[Python-Dev] BDFL ruling request: should we block forever waiting for high-quality random bits?

Donald Stufft donald at stufft.io
Fri Jun 10 15:17:47 EDT 2016

> On Jun 10, 2016, at 3:05 PM, David Mertz <mertz at gnosis.cx> wrote:
> OK.  My understanding is that Guido ruled out introducing an os.getrandom() API in 3.5.2.  But would you be happy if that interface is added to 3.6? 
> It feels to me like the correct spelling in 3.6 should probably be secrets.getrandom() or something related to that.

Well we have https://docs.python.org/dev/library/secrets.html#secrets.token_bytes <https://docs.python.org/dev/library/secrets.html#secrets.token_bytes> so adding a getrandom() function to secrets would largely be the same as that function.

The problem of course is that the secrets library in 3.6 uses os.urandom under the covers, so it’s security rests on the security of os.urandom. To ensure that the secrets library is actually safe even in early boot it’ll need to stop using os.urandom on Linux and use the getrandom() function.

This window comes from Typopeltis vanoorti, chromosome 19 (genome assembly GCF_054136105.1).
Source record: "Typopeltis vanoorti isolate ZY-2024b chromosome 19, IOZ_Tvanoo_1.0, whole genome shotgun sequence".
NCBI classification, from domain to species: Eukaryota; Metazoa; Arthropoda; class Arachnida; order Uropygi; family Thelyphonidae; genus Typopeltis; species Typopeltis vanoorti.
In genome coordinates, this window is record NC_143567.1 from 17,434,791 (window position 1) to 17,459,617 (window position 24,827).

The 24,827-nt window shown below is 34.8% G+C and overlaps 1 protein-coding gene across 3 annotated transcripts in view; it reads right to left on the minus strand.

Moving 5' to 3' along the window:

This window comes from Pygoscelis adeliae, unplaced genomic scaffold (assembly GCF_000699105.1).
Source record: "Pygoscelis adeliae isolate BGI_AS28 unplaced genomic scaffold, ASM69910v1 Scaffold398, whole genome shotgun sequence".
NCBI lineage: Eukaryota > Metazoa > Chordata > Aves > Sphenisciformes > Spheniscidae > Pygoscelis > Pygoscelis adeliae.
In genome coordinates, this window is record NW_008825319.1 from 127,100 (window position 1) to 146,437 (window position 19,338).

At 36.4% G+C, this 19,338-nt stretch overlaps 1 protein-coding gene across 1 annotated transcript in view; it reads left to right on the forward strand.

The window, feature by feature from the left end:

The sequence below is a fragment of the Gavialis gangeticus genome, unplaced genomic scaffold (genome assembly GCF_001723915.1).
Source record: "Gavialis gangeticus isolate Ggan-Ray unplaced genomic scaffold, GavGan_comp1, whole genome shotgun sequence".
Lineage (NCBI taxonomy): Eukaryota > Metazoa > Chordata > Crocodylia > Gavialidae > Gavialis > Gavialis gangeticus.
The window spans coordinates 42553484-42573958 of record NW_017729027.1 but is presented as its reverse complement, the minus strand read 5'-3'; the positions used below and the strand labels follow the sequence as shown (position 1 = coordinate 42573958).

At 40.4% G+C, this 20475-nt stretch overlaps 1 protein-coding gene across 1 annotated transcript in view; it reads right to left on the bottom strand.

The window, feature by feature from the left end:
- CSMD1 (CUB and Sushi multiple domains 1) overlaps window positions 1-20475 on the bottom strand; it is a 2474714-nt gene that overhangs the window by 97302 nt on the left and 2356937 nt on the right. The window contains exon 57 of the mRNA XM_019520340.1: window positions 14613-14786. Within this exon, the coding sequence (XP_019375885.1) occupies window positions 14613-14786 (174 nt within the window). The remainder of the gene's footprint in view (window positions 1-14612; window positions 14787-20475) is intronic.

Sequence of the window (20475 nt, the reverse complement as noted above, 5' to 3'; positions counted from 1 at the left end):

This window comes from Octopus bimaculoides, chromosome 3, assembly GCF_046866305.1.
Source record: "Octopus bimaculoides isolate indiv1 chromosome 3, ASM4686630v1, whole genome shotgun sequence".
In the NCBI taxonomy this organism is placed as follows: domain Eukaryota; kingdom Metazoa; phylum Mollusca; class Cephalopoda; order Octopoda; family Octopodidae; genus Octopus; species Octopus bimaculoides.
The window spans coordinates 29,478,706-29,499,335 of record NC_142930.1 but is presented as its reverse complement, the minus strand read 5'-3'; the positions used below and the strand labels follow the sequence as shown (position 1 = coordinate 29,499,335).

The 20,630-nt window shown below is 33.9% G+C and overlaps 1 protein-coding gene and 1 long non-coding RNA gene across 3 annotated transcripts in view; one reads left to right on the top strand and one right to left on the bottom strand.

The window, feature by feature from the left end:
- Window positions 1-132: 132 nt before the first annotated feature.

That same library exposes random.SystemRandom as secrets.SystemRandom [1], and of course SystemRandom uses os.urandom too. So if we want people to treat secrets.SystemRandom as “always secure” then it would need to stop using os.urandom and start using the get random() function on Linux as well.

[1] This is actually documented as "using the highest-quality sources provided by the operating system” in the secrets documentation, and I’d argue that it is not using the highest-quality source if it’s reading from /dev/urandom or getrandom(GRD_NONBLOCK) on Linux systems where getrandom() is available. Of course, it’s just an alias for random.SystemRandom, and that is documented as using os.urandom.

Donald Stufft

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